Running your own small business is hard enough. We’ve written down some of our best tax-saving strategies so you can get the best for your business when tax season comes around.
- Start saving for your retirement.
We get it: being an entrepreneur is a huge risk.
It can often feel like you’re teetering on the brink of uncertainty. However, the more prepared and financially healthy you are, the better you can handle the challenges life throws at you.
An easy first step is to establish a retirement plan that offers you financial security regardless of the long-term success of your business. A trusted financial partner can help you decide which of these is best for you.
The most popular option is the defined contribution plan, like a 401(k) or a SEP IRA, but you may go with a cash balance pension plan if you’re looking to save a lot more. You can use these tools to get your taxable income below certain thresholds, not allowing lowering your tax burden but potentially qualifying your business for other opportunities like the new 20% pass-through tax break.
- Put your family members to work.
Now, let’s be clear: it isn’t always the smartest move to work with your family. However, if there is a healthy pathway, then use your relationship to both of your advantages. For example, if you were to bring your spouse on board, you could double the amount of income that could be deferred into your retirement plan. Spouses are often involved in business anyway. They may be more engaged than you think – and officially working with them could be the next step.
It might also make sense to put your kids on payroll. Sure, family businesses can teach children the importance of hard work and the value of a dollar. But if you can find jobs for them within your business, it might mean money saved for you! Rather than taking your personal wages and paying for the children’s expenses, you can pay them their wages directly, so they can cover those expenses themselves at a lower tax rate and potentially no tax if their income doesn’t exceed their standard deduction. You might also be able to avoid payroll taxes – both the employer and employee portion of that social security and medicare tax, totaling as much as 15.3% of the wages – that you would otherwise be paying. And with this earned income, you could even have them open a Roth IRA to help them learn how to manage their investments and lay the foundation for their own tax-free retirement.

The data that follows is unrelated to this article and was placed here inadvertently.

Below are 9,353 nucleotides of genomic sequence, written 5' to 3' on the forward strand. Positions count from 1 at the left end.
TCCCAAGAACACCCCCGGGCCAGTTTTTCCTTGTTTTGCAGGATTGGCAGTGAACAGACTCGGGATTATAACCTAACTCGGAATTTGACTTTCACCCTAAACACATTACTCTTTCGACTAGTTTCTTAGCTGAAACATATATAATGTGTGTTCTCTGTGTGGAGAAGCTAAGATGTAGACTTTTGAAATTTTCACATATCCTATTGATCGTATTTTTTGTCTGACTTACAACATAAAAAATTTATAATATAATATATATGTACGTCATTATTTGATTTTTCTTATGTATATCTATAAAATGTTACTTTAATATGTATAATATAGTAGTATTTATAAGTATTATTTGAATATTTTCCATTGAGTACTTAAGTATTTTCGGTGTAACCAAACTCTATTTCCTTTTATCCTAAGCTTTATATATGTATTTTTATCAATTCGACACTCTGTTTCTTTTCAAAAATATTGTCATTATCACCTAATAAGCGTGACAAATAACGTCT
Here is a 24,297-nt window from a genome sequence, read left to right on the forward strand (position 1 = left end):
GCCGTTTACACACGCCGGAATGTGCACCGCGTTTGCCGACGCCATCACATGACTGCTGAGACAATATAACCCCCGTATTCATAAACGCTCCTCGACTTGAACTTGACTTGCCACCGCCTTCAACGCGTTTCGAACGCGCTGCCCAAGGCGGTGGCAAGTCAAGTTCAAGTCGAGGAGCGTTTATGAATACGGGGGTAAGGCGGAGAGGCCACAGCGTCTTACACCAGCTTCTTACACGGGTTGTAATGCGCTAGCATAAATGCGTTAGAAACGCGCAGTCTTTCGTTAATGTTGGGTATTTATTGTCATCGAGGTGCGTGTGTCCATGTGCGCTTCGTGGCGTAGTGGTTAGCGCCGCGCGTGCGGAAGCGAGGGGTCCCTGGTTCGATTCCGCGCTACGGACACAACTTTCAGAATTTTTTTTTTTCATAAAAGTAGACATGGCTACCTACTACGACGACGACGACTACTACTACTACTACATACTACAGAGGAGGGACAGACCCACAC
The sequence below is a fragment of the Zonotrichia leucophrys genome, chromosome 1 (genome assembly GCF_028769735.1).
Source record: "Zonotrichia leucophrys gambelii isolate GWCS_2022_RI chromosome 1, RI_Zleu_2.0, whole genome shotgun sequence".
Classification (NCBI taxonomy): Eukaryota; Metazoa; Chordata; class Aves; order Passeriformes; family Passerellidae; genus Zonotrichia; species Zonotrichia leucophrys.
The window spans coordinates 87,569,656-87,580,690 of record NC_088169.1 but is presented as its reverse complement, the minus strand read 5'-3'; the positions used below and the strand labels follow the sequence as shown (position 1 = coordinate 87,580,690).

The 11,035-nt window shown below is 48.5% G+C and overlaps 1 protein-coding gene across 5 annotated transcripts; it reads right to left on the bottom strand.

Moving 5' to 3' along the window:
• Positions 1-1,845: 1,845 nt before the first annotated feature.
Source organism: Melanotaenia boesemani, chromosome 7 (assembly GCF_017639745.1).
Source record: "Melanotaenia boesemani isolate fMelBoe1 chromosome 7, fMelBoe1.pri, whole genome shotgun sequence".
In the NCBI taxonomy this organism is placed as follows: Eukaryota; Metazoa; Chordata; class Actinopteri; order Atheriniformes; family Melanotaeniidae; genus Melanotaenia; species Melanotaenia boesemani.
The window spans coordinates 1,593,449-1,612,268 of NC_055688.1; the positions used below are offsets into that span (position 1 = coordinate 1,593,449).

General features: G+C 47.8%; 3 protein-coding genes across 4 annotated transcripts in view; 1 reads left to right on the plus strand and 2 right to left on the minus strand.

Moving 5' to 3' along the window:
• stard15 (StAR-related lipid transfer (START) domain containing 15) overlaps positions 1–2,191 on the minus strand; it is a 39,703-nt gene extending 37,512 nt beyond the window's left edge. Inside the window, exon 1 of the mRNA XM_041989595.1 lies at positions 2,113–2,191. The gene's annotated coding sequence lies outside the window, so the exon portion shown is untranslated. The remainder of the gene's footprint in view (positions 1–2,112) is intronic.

- Claim the health care tax credit.
The health care tax credit can produce some serious savings if you’re eligible. This credit benefits employers with fewer than 25 full-time employees that pay an average salary of less than $50,000 per year and pay at least half of employee health insurance premiums. Get in touch with us to see if you’re eligible for this tax-saving credit.
- Pay attention to miscellaneous deductions.
Out of town business travel, ATM card fees for your business, and even newspapers or magazines bought to conduct your business can be used as deductions. Check with a trusted financial professional to make sure you’re claiming all of your small business’ expenses.
- Claim the work opportunity tax credit.
If your business is eligible, this credit can be beneficial to your tax filing and is available to those who hire veterans, disabled people, and other disenfranchised groups. The credit amount can vary, but in general, you can receive up to 40 percent of the first $6,000 of qualified wages paid to a new hire from one of the target groups.
- Restructure your business.
If you’re currently doing business as a sole proprietorship or a general partnership, it might be in your best interest to choose a new business structure. Many small business owners restructure their business as a Limited Liability Company, or LLC. Why? Because it offers a significant amount of flexibility for the tax treatment of your business income. By default, it’s taxed just like a sole proprietorship or partnership (with the added benefit of liability protection), but an LLC can also elect to be taxed as a C or S corporation – possibly generating some tax savings opportunities by avoiding FICA taxes on some of the business earnings.
The best thing you can do for your company is plan wisely. A misstep could cost you thousands in taxes that you shouldn’t be paying, or even trouble with the IRS. To determine the best course of action for your business, get in touch with us today.